Friday, 22 February 2008 – San Diego – Sea World
We woke up with a shock as Alain’s watch showed 8 a.m. Palm trees were swaying in the wind and torrential rain came from the skies. San Diego was crying because Alain is leaving tomorrow.
We carried on with our plan to see Sea World, as the theme is ‘water’ anyway. US$60 for the day though – not cheap!
It was really quite miserable and we were surrounded by people in plastic capes all moping around – many of them staff. Still, we put a brave face on it – took loads of silly pictures and made ourselves and some of the staff and visitors laugh with our antics. One of the volunteers at the sea lions asked where we came from. Belgium, said Alain. Oh yes, he said, Luxemburg is in Belgium, isn’t it? No, said Alain, next door, but it’s pretty small. Oh yes, the guy came back again – I heard that they were trying to sell it on E-bay last week!
And so it went on. We visited the dolphins in action, saw the seals perform, took loads of pictures of flamingos who had overdosed on pink dye, saw some sad-looking egrets who looked as though they had swallowed the dye as well and by around 1 p.m. decided to go home. At the exit, a lady asked us if we would do a survey. What did we think of …. etc. The Polar Bear display? Where was that? The Penguins? Are they near the Polar Bears? The Baluga Whales? don’t tell me, near the bears. And the Orca display in 45 minutes? We thought it had been cancelled, due to the rain?
So, off we went to the bears, only to be met by another hostess. Do you guys like beer? Do we!!! Well, here is a ticket for the Anheuser-Busch beer tasting in the Hospitality Center (Anheuser- Busch is one of the USA largest brewers). So we made a little detour to the bears and learned that AB make an excellent stout. This delayed us a bit so we went to the Orca Show by Shamu and his mates, making sure that we were just above the first 16 rows that were officially designated as ‘soaking zone’. Took loads of pictures and beginning to feel a real affinity with these colossal animals.
The Arctic and Antarctic displays where ‘awesome’, really the only way to describe it. I guess I can now do a convincing talks about ‘Penguins in their Environment’. The displays were really excellent, kind of ‘Universal Studios meets David Attenborough’ and with the zoo keepers more like Hollywood actors, acting with a convincing passion.
Before we knew it, it was 4 o’clock and time to go back to the Motel to meet Mark Fryer, currently President of the San Diego Cactus Society. We had ‘met’ before on cactus forums and he was set to come with us to Chile in 2003, until his wife announced that she was pregnant with their second child and financial realities prevented him from joining us. He’d make an excellent travel companion.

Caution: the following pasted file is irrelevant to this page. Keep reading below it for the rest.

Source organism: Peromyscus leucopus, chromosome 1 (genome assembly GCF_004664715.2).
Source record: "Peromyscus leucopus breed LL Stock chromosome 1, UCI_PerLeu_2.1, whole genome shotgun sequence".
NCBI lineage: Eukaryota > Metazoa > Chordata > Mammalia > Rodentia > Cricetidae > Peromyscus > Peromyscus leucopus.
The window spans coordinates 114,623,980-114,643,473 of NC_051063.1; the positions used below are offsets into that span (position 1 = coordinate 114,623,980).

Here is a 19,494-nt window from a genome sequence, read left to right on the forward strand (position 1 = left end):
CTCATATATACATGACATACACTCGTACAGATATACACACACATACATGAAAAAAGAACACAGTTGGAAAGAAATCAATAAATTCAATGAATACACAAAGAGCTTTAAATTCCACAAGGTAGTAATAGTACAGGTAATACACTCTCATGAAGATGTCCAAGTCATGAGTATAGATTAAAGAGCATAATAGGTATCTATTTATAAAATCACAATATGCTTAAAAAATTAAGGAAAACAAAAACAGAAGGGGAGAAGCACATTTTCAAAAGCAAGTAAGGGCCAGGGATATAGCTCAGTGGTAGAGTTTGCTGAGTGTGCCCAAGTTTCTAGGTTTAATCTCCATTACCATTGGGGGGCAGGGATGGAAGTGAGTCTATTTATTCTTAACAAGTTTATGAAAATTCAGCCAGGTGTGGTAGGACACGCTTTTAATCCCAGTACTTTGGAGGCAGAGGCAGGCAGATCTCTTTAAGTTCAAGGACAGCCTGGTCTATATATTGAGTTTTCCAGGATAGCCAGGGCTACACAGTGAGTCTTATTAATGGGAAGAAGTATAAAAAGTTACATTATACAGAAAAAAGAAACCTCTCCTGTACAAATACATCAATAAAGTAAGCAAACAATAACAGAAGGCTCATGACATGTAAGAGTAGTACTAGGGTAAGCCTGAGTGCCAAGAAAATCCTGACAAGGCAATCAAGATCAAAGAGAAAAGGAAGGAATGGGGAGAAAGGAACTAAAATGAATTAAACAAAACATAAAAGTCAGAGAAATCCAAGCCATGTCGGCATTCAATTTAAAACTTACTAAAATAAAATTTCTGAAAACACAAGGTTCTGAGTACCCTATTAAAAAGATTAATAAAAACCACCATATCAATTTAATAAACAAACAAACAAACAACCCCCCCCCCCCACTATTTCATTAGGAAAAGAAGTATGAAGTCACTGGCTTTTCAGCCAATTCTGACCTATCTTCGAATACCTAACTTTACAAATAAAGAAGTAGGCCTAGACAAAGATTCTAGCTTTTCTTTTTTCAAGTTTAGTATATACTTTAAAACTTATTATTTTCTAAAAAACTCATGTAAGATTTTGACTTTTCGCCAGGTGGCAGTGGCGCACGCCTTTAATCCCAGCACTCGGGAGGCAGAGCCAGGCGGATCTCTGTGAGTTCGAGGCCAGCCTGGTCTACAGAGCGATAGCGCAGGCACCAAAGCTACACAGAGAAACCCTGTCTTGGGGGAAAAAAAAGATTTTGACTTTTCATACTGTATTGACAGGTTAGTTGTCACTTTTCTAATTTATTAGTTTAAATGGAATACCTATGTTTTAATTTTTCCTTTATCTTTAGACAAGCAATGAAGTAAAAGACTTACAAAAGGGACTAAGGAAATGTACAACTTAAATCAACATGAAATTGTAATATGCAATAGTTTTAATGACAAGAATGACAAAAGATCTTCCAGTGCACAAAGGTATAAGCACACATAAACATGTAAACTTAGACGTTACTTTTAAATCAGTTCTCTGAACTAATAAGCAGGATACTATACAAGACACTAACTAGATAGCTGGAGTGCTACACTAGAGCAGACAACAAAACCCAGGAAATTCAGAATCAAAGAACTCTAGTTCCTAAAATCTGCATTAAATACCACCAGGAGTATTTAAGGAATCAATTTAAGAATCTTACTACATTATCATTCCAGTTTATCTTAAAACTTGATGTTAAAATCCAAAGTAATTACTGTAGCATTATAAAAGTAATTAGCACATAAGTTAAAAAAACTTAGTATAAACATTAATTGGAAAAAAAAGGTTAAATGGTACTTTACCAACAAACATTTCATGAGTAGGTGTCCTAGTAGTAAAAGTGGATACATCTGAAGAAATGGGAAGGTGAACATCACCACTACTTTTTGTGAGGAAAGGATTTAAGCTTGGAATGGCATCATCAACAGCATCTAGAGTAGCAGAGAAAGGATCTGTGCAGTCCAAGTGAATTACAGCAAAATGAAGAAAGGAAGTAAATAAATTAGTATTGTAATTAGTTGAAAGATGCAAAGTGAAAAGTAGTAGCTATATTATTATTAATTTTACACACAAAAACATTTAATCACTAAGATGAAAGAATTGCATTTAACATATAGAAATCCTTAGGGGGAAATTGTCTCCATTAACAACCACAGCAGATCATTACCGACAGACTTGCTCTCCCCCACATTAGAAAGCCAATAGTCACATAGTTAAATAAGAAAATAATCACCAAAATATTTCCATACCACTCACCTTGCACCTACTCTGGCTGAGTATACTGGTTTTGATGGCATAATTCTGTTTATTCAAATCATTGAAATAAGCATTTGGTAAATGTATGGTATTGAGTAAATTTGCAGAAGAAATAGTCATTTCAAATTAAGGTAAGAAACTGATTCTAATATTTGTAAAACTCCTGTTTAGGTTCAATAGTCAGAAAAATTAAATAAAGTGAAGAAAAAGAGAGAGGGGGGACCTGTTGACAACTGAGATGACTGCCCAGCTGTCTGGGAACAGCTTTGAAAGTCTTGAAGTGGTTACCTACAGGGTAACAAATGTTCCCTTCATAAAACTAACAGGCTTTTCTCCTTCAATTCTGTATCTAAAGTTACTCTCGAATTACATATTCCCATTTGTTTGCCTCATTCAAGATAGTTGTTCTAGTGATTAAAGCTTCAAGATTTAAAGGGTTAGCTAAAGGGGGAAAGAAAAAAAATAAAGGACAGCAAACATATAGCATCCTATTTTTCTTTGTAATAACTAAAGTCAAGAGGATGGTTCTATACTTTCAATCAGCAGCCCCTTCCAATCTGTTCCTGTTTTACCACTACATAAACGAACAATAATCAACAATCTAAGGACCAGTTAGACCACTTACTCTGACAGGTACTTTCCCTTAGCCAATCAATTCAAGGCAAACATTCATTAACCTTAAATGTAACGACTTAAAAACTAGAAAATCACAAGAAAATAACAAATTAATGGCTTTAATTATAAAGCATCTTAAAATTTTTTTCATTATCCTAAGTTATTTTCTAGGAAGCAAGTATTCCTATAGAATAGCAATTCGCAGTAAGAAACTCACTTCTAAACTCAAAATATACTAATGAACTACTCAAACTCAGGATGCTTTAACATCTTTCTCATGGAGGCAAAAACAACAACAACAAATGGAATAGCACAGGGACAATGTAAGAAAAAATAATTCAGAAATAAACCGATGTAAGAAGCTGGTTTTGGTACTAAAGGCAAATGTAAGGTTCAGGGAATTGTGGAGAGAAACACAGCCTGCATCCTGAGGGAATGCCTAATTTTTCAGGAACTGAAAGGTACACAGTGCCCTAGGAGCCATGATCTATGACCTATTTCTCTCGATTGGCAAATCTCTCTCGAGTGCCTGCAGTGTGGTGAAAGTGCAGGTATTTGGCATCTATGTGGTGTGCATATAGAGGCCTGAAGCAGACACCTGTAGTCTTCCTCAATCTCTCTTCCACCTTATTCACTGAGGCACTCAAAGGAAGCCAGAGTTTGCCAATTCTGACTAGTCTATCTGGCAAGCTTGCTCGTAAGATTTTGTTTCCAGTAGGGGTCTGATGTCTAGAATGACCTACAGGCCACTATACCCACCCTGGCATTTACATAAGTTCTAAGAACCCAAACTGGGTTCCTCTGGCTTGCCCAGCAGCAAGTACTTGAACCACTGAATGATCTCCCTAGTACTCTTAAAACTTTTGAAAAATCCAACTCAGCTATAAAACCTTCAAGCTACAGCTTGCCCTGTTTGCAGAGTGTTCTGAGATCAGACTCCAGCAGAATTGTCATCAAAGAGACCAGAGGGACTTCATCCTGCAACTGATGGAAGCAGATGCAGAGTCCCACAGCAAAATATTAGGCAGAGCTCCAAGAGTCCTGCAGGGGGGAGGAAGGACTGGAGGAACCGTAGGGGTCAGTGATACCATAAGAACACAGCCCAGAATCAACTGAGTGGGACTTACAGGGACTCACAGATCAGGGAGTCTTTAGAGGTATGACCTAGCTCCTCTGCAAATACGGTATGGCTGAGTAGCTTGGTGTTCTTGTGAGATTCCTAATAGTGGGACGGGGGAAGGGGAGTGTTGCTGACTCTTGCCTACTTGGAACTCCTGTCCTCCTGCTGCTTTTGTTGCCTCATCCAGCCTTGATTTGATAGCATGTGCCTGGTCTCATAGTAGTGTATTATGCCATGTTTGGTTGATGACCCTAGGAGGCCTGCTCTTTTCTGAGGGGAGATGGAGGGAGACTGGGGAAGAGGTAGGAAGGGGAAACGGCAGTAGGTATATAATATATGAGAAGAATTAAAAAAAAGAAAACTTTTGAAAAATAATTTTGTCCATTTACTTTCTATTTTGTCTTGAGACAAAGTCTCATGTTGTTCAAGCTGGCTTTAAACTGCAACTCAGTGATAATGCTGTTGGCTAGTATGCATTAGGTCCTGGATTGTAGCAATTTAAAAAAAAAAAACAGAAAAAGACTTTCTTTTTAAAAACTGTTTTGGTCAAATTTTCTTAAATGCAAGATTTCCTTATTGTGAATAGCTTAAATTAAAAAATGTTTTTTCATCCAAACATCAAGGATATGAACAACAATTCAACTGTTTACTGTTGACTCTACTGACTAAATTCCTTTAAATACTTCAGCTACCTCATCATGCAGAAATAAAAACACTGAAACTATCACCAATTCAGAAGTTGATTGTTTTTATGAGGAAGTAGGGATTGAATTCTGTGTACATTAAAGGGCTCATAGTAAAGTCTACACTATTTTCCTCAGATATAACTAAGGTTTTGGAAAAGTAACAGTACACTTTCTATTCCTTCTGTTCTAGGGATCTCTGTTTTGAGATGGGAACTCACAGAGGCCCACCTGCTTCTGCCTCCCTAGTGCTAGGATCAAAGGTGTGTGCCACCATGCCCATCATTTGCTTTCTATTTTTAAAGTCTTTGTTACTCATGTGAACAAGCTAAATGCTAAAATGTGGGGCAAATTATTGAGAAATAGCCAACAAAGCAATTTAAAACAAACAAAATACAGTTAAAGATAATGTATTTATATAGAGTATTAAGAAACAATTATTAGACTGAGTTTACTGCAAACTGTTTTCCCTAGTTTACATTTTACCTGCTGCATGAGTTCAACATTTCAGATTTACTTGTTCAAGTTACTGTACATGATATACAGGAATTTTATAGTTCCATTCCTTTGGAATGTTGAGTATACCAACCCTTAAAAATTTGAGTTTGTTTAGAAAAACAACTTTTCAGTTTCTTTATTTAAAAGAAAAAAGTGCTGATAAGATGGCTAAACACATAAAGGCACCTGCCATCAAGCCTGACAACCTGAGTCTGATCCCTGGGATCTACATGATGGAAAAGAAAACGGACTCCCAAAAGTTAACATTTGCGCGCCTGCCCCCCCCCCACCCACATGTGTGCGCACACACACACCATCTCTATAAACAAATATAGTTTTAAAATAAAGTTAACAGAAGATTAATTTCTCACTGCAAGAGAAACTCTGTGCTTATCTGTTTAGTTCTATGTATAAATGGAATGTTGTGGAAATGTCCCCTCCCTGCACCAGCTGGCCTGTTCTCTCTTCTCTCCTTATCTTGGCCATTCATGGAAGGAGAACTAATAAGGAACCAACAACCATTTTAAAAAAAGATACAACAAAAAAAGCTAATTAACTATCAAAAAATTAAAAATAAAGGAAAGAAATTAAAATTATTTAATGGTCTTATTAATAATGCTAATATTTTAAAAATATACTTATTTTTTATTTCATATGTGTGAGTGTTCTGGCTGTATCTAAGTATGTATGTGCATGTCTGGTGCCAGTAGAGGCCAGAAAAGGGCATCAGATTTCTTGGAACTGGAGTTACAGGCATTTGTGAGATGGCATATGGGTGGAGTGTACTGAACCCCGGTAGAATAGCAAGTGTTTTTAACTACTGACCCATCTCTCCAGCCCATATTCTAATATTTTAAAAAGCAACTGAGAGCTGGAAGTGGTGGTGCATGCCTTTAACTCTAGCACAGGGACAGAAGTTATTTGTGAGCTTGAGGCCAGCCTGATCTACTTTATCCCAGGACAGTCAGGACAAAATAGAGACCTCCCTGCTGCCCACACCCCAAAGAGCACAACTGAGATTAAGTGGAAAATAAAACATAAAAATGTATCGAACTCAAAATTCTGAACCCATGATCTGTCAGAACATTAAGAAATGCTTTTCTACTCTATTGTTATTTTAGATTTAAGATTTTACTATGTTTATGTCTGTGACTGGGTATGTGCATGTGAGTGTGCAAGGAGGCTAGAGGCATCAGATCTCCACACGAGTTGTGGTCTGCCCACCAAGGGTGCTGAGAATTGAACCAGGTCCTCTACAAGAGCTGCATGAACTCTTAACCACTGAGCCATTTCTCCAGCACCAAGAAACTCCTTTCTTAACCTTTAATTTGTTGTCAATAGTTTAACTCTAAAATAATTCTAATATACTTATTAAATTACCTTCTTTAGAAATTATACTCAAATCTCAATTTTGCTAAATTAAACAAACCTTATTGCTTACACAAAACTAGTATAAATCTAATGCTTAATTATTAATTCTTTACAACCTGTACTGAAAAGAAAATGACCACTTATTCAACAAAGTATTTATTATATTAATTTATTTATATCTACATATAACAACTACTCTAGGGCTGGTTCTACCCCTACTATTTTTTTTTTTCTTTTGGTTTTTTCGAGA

We went out for a few beers and a burger and I’ll be sure to come back South to San Diego pronto, as he is between jobs, bursting with enthusiasm for cacti & showing me habitats and lining up visits to C&Js, Grigsby and lots of other smaller, specialist places. He was being groomed to take over at C&Js, but the difference he made to their business while he was there, meant that the asking price for the business kept going up.
I’ll try to set up a ‘high lights tour’ of nurseries at the end of the March tour, but only as a ‘plan B’, if we run out of things to see in Baja. Today’s rains seem to also have occurred in Baja, along the western coast, giving an extra boost to the flowering. Mark knows Jon Rebman at the University or Botanic Gardens here (not sure which) who is working on a Baja project that our pictures and observations could contribute to. It’d be a nice thing to get involved with and repay Jon in a way for his GPS coordinates that we received via Brain Bates in Bolivia that helped us so far.
During next week, I’ll send Cliff & Ian a spreadsheet and .kmz file of the cactus stops from this trip. The GPS data was taken from Alain’s GPS at the start and from Angie’s (I have misplaced mine, perhaps in Chile, at Flo’s) later on, when we discovered how to get different readings to the previous stop and identical to Alain’s. Perhaps Ian has the cables and know how of how to load this data into his GPS, so that we can tell if we’re close to any previously visited spots. I suggest that we aim to ‘fill the gaps’ in our stops on the way down, but I’ll guarantee to take you back to stops where we saw certain plants on the way back, if we haven’t already seen them before.
The alarm is set for 5 and we’re a bit down; Alain because he has to go back to reality, me because I’ll miss my travel buddy and in a way wouldn’t have minded a two-week break in the UK to see Angie, Anton & Chris, my Mum & sister etc. But the thought of other exciting things to explore and of Cliff & Ian coming over in 2 weeks will cheer me up, after I have done 3 weeks worth of washing at a future Motel.